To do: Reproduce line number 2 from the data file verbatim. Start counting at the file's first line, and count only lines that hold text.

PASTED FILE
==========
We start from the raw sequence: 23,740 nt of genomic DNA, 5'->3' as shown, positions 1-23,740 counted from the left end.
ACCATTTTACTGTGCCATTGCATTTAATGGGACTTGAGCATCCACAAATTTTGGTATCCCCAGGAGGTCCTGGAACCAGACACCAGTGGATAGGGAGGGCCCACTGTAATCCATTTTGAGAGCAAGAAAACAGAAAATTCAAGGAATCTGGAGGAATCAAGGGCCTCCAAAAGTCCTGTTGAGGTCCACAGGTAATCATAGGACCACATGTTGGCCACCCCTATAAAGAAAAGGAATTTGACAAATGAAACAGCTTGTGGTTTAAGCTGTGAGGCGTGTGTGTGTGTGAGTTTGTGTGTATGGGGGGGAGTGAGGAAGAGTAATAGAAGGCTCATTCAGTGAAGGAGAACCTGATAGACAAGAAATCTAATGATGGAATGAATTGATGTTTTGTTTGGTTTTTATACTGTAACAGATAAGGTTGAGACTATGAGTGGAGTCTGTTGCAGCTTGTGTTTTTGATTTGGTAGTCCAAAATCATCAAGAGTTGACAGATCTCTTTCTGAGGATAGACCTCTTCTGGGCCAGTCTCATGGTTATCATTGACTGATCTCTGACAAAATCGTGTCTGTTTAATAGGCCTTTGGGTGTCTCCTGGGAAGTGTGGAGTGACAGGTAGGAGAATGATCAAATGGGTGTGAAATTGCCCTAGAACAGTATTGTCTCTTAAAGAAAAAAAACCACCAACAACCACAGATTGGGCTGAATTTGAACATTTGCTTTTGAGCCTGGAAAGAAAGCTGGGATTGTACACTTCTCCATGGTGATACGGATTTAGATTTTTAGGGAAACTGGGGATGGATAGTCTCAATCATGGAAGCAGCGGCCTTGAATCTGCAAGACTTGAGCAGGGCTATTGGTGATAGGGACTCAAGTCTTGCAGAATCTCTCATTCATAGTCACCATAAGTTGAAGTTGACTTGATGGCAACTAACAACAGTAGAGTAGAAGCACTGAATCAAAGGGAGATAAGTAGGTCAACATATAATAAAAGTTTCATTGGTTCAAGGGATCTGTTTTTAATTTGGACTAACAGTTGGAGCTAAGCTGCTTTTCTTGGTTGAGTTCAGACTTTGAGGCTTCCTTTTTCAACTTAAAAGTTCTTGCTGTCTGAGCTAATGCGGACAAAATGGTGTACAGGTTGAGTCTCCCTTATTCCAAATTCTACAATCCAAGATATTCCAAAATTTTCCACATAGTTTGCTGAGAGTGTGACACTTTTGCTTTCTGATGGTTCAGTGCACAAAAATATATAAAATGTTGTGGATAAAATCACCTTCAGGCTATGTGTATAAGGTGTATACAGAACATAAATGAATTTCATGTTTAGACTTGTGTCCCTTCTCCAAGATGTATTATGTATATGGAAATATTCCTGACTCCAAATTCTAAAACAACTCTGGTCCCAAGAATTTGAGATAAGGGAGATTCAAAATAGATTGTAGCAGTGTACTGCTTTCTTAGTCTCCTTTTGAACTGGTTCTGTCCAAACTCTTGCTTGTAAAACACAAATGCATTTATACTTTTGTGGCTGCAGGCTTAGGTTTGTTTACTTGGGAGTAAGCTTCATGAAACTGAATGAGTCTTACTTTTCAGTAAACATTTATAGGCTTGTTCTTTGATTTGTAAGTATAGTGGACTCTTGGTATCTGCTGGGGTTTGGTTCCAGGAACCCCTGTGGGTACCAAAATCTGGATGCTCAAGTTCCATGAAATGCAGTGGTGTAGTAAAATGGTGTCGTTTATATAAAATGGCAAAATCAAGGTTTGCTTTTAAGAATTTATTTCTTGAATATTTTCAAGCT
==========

ACCATTTTACTGTGCCATTGCATTTAATGGGACTTGAGCATCCACAAATTTTGGTATCCCCAGGAGGTCCTGGAACCAGACACCAGTGGATAGGGAGGGCCCACTGTAATCCATTTTGAGAGCAAGAAAACAGAAAATTCAAGGAATCTGGAGGAATCAAGGGCCTCCAAAAGTCCTGTTGAGGTCCACAGGTAATCATAGGACCACATGTTGGCCACCCCTATAAAGAAAAGGAATTTGACAAATGAAACAGCTTGTGGTTTAAGCTGTGAGGCGTGTGTGTGTGTGAGTTTGTGTGTATGGGGGGGAGTGAGGAAGAGTAATAGAAGGCTCATTCAGTGAAGGAGAACCTGATAGACAAGAAATCTAATGATGGAATGAATTGATGTTTTGTTTGGTTTTTATACTGTAACAGATAAGGTTGAGACTATGAGTGGAGTCTGTTGCAGCTTGTGTTTTTGATTTGGTAGTCCAAAATCATCAAGAGTTGACAGATCTCTTTCTGAGGATAGACCTCTTCTGGGCCAGTCTCATGGTTATCATTGACTGATCTCTGACAAAATCGTGTCTGTTTAATAGGCCTTTGGGTGTCTCCTGGGAAGTGTGGAGTGACAGGTAGGAGAATGATCAAATGGGTGTGAAATTGCCCTAGAACAGTATTGTCTCTTAAAGAAAAAAAACCACCAACAACCACAGATTGGGCTGAATTTGAACATTTGCTTTTGAGCCTGGAAAGAAAGCTGGGATTGTACACTTCTCCATGGTGATACGGATTTAGATTTTTAGGGAAACTGGGGATGGATAGTCTCAATCATGGAAGCAGCGGCCTTGAATCTGCAAGACTTGAGCAGGGCTATTGGTGATAGGGACTCAAGTCTTGCAGAATCTCTCATTCATAGTCACCATAAGTTGAAGTTGACTTGATGGCAACTAACAACAGTAGAGTAGAAGCACTGAATCAAAGGGAGATAAGTAGGTCAACATATAATAAAAGTTTCATTGGTTCAAGGGATCTGTTTTTAATTTGGACTAACAGTTGGAGCTAAGCTGCTTTTCTTGGTTGAGTTCAGACTTTGAGGCTTCCTTTTTCAACTTAAAAGTTCTTGCTGTCTGAGCTAATGCGGACAAAATGGTGTACAGGTTGAGTCTCCCTTATTCCAAATTCTACAATCCAAGATATTCCAAAATTTTCCACATAGTTTGCTGAGAGTGTGACACTTTTGCTTTCTGATGGTTCAGTGCACAAAAATATATAAAATGTTGTGGATAAAATCACCTTCAGGCTATGTGTATAAGGTGTATACAGAACATAAATGAATTTCATGTTTAGACTTGTGTCCCTTCTCCAAGATGTATTATGTATATGGAAATATTCCTGACTCCAAATTCTAAAACAACTCTGGTCCCAAGAATTTGAGATAAGGGAGATTCAAAATAGATTGTAGCAGTGTACTGCTTTCTTAGTCTCCTTTTGAACTGGTTCTGTCCAAACTCTTGCTTGTAAAACACAAATGCATTTATACTTTTGTGGCTGCAGGCTTAGGTTTGTTTACTTGGGAGTAAGCTTCATGAAACTGAATGAGTCTTACTTTTCAGTAAACATTTATAGGCTTGTTCTTTGATTTGTAAGTATAGTGGACTCTTGGTATCTGCTGGGGTTTGGTTCCAGGAACCCCTGTGGGTACCAAAATCTGGATGCTCAAGTTCCATGAAATGCAGTGGTGTAGTAAAATGGTGTCGTTTATATAAAATGGCAAAATCAAGGTTTGCTTTTAAGAATTTATTTCTTGAATATTTTCAAGCT